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WATCH: The Interception That Won The Super Bowl

"Return to Glory" — that's the celebratory headline The Boston Globe is using to describe Sunday night's remarkable fourth-quarter comeback by the New England Patriots, who defeated the Seattle Seahawks 28-24 to win Super Bowl XLIX.

The story on the other coast, as you might expect, is more sober: "Heartbreak as Seahawks lose in last seconds," says the Seattle Post-Intelligencer.

As NPR's Scott Neuman wrote last night:

"At halftime, it was two touchdowns each. It wasn't until late in the fourth quarter that New England caught a decisive momentum that set the stage for the rest of the game.

"In the end, it was Patriots quarterback Tom Brady's three-yard touchdown pass to Julian Edelman late in the fourth and Seattle's stumble, allowing an interception with seconds remaining, that pushed the game decisively New England's way."

That play came from New England cornerback Malcolm Butler, who intercepted a Russell Wilson pass at the goal line with 20 seconds left. You can watch how it unfolded here:

Here's what NPR's Tom Goldman, who was at the game in Glendale, Ariz., said on Morning Edition:

"We went into Super Bowl XLIX with a well-known list of Patriot heroes — Tom Brady, Rob Gronkowski, Vince Wilfork. We emerged with a new name on the list — Malcolm Butler, a 24-year-old rookie cornerback who jumped the route, in football speak, intercepting the pass and earning a lifetime of free drinks throughout New England."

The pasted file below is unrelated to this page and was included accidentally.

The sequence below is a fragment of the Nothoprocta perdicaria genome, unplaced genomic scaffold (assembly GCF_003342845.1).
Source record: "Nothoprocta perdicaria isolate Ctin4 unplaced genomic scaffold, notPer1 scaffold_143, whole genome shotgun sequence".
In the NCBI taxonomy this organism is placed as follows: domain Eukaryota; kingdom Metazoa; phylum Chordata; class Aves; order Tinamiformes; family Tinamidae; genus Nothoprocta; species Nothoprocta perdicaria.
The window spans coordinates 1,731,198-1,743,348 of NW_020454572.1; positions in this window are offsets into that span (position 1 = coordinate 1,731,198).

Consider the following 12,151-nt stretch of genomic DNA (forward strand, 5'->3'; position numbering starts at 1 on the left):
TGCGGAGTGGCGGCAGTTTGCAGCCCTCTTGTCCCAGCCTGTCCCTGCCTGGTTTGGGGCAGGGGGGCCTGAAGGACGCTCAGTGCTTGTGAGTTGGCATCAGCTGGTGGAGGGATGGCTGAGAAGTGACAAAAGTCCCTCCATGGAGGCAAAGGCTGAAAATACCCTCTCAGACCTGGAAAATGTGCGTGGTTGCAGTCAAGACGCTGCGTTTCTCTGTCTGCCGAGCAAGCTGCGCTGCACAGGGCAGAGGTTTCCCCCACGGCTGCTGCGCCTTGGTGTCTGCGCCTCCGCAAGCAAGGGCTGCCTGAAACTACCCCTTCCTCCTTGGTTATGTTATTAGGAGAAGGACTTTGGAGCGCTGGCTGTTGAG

And, as you might expect, the Patriots' win spurs debate on just where quarterback Brady stands in the pantheon of greats. With four touchdown passes, he moved past the legendary Joe Montana for most touchdown throws in Super Bowl history.

The Globe's Christopher L. Gasper says Brady "can now be considered the greatest QB of all time." And, NPR's Goldman adds, "with four titles shared by Brady, last night's MVP, and Patriots head coach Bill Belichick, the two who've been maligned recently for the Deflategate controversy proved last night they are a duo as dynamic as ever."

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Krishnadev Calamur is NPR's deputy Washington editor. In this role, he helps oversee planning of the Washington desk's news coverage. He also edits NPR's Supreme Court coverage. Previously, Calamur was an editor and staff writer at The Atlantic. This is his second stint at NPR, having previously worked on NPR's website from 2008-15. Calamur received an M.A. in journalism from the University of Missouri.